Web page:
America and West Indies
October 1735, 1-10

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Institute of Historical Research

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1953

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72-76

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'America and West Indies: October 1735, 1-10', Calendar of State Papers Colonial, America and West Indies, Volume 42: 1735-1736 (1953), pp. 72-76. URL: http://www.british-history.ac.uk/report.aspx?compid=72831 Date accessed: 29 July 2014.


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October 1735, 1-10

Oct. 2.
Philadelphia.
120. Lt. Governor Gordon to the Council of Trade and Plantations. In obedience to your Lordships' commands of the 17th of June, which reached my hands but eight days since, I do myself the honour to acquaint your Lordships, that there were no laws in force within this government on the 25th of March, 1731, nor have any since been passed by which any duties or impositions are laid on the trade and shipping of Great Britain; nor are there any duties or impositions whatsomever now paid or payable on the importation or exportation of negroes, wines or other kinds of liquors or on any goods, wares or merchandize or shipping, throughout this Government, which has been remarkably carefull to preserve its trade free from any country duties that might give it the least discouragement. On the retailing of wine, rum or other strong liquors by small measure there is an excise of four pence this currency each gallon laid for three years, by an Act of Assembly, of which lest the further knowledge should be necessary to the present enquiry, I beg leave to refer your Lordships to the exemplified copy transmitted, soon after the Act passed, to Mr. Paris the Agent for this Province in order to be laid before H.M. in Council; the produce of which excise, and the interest arising from the emission of our paper currency being the only funds established here for the support of Government. Signed, P. Gordon. Endorsed, Recd. 24th, Read 26th Nov., 1735. 1 1/3 pp. [C.O. 5, 1268. ff. 176, 176 v., 179 v.]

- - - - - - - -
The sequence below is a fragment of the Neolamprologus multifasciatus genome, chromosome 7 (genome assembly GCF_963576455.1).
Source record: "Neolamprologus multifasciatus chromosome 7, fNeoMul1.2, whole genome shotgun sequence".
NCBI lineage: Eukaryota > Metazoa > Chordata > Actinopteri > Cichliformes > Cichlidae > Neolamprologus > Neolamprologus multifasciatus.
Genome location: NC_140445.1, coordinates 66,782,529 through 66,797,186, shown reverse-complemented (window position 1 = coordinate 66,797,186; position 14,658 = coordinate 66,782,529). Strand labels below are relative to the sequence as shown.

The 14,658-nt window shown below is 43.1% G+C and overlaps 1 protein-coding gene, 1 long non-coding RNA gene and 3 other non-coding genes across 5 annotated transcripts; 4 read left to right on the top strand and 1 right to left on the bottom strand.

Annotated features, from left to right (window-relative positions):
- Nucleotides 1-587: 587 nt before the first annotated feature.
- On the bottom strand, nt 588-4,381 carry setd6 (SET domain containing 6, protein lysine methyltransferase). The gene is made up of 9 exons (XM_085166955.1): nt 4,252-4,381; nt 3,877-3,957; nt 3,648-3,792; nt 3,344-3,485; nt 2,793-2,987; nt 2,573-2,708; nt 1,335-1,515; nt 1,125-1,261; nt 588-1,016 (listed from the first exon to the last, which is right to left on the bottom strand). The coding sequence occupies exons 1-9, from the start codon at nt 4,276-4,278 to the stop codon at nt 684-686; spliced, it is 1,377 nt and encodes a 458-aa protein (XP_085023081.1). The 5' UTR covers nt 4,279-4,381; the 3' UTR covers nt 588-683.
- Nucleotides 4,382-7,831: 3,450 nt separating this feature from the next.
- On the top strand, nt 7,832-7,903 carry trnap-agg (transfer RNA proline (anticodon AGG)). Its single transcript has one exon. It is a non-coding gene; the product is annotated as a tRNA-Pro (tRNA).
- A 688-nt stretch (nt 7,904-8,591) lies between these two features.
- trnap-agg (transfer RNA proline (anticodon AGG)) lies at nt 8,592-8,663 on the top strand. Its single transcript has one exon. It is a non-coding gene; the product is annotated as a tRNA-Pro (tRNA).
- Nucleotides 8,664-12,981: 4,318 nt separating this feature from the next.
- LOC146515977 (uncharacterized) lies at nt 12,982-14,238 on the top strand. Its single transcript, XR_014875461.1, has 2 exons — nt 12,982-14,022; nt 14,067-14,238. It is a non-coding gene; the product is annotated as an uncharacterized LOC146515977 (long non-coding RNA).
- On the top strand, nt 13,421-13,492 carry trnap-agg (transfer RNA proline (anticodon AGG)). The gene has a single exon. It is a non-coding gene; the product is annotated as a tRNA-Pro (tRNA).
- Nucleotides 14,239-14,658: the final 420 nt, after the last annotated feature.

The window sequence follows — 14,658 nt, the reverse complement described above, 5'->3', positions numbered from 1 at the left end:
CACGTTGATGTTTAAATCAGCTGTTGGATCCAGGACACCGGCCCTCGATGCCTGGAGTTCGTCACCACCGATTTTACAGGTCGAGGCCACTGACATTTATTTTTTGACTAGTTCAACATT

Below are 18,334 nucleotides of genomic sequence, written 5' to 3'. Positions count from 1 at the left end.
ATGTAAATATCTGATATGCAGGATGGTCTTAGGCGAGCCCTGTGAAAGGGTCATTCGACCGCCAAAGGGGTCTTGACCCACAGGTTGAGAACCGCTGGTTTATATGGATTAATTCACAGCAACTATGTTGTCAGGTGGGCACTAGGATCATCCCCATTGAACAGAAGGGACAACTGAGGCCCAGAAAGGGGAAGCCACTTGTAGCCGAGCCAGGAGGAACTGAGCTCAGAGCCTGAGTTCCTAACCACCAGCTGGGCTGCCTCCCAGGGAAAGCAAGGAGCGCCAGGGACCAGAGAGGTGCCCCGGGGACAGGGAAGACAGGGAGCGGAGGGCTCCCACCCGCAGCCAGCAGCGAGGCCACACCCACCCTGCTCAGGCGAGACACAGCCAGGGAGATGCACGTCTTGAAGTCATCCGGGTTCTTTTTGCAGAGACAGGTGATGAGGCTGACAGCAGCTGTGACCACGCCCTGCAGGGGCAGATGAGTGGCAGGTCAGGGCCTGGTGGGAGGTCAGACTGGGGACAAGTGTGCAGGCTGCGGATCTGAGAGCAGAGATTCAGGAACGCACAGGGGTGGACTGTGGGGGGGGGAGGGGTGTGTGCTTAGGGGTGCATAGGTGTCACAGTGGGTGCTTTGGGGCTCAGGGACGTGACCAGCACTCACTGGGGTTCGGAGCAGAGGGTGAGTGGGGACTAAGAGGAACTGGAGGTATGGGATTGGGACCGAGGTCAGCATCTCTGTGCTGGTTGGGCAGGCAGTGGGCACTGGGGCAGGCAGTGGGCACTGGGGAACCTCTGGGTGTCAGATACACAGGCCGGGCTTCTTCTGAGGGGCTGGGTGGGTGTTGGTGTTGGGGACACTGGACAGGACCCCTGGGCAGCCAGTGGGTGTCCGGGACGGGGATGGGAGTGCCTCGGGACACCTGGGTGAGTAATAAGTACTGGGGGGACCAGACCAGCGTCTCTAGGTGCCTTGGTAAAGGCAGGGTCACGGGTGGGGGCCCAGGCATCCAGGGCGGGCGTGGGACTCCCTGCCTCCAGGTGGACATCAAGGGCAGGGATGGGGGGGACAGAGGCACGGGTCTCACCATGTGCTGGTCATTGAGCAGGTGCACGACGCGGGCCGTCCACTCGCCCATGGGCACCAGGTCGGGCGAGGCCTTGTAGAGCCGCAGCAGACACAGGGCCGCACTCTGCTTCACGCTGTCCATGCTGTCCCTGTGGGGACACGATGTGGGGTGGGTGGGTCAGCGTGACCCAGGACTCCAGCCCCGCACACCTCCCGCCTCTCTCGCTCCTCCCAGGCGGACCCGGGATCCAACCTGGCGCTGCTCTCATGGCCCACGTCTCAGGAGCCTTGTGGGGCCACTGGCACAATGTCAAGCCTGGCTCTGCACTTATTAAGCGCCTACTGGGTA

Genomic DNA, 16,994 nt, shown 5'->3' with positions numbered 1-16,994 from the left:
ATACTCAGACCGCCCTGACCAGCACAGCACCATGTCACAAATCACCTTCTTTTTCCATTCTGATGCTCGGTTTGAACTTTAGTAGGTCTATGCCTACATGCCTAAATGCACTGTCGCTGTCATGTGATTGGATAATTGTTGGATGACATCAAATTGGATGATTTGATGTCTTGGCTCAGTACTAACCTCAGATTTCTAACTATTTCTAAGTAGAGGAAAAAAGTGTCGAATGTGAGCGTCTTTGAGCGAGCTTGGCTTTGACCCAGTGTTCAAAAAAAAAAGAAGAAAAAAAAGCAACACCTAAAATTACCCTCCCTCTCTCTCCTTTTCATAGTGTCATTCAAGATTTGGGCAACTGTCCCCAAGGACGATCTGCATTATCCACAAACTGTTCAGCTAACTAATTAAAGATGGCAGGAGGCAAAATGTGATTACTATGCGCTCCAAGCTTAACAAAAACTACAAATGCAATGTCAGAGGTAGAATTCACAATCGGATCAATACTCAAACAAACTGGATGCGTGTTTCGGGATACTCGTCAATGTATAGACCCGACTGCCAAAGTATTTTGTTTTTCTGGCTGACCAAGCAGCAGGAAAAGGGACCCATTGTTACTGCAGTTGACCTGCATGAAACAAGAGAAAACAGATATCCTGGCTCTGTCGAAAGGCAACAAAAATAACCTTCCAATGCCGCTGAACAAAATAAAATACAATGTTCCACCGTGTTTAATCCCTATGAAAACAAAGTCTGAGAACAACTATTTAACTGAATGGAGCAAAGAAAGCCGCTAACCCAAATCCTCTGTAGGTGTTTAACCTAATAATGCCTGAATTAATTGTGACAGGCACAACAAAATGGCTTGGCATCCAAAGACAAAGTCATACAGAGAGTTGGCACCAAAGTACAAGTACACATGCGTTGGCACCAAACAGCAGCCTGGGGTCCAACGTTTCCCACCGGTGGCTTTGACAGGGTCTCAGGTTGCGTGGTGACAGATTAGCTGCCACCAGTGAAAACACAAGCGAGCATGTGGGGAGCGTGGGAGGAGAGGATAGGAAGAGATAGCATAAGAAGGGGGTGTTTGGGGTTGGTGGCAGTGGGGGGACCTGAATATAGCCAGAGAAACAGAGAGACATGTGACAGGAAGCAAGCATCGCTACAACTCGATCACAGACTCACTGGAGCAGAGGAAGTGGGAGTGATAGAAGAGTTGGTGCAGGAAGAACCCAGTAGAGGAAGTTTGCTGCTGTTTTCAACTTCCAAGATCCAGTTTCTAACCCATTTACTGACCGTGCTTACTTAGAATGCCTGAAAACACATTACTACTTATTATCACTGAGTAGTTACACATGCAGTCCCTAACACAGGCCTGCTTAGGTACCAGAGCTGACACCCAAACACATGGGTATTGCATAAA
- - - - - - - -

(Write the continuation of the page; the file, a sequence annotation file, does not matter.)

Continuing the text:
Oct. 4.
Kensington.
121. Warrant by the Queen, Guardian of the Kingdom, for appointing Samuel Wheatley Clerk of the Naval or Navy Office, S. Carolina, in the room of Joseph Fox deed. Countersigned, Holles Newcastle. Copy. [C.O. 324, 50. pp. 101–103, 524–5.]
Oct. 4.
Kensington.
122. Warrant by Same, for appointing Nathaniel Cruttendon Vendue Master, S. Carolina. Countersigned, Holles Newcastle. Copy. [C.O. 324, 50. pp. 103, 104, 526.]
Oct. 7.123. Mr. Fane to the Council of Trade and Plantations. Is of opinion that "the forme of the grant as settled by the Attorney General of Carolina is extreamly proper, such reasonable conditions and reservations being made therein as are usually incerted in all the grants I have seen from H.M. to his subjects in that part of the world. Signed, Fran. Fane. Endorsed, Recd. 8th Oct., Read 28th Nov., 1735. 1 p. [C.O. 5, 365. ff. 17, 18 v.]
Oct. 8.124. Mr. Fane to the Council of Trade and Plantations. Report upon 5 Acts of Jamaica, 1735. Has no objection to Acts imposing duty on spirits retailed etc., and to oblige the inhabitants to provide themselves with a sufficient number of white people etc. But as to the Act for raising several sums for subsisting the officers and soldiers etc., "it may in general be necessary for supporting the expences of the Government of this island. But the clause, which your Lordships have observed, which imposes a severe penalty upon the Officers of H.M. Forces there for inlisting recruits amongst the people of the island, is in my humble opinion both extraordinary and unprecedented, as it restrains the prerogative of the Crown by preventing the exercise of it in a point so essential for the security of the whole Government, nor can any political consideration with regard to this Island be any excuse for such a proceeding. For I apprehend supposing the facts mentioned by the Council as reasons for passing this clause were true, they shoud have represented them to H.M. or his proper Officers ; and it is certain that H.M. from His known care and concern for the good and ease of his subjects in all parts of His Dominions, would have given such proper directions for redress, as to have made this extraordinary method unnecessary. As to the Act for putting this Island under martial law etc., I can't forbear upon this occasion observing to your Lordships that this practice seems to be too frequent in this Island. How farr necessary it may be for the service of the Government your Lordships are the best judges : But this I beg leave to say, that it ought never to be made use of in a civil Government, unless upon some very great emergency etc. Has no objection to Act for enabling Mary Howell etc. Signed, Fran. Fane. Endorsed, Recd. 14th, Read 22nd Oct., 1735. 2½ pp. [C.O. 137, 22. ff. 7–8 v.]
Oct. 9.
Jamaica.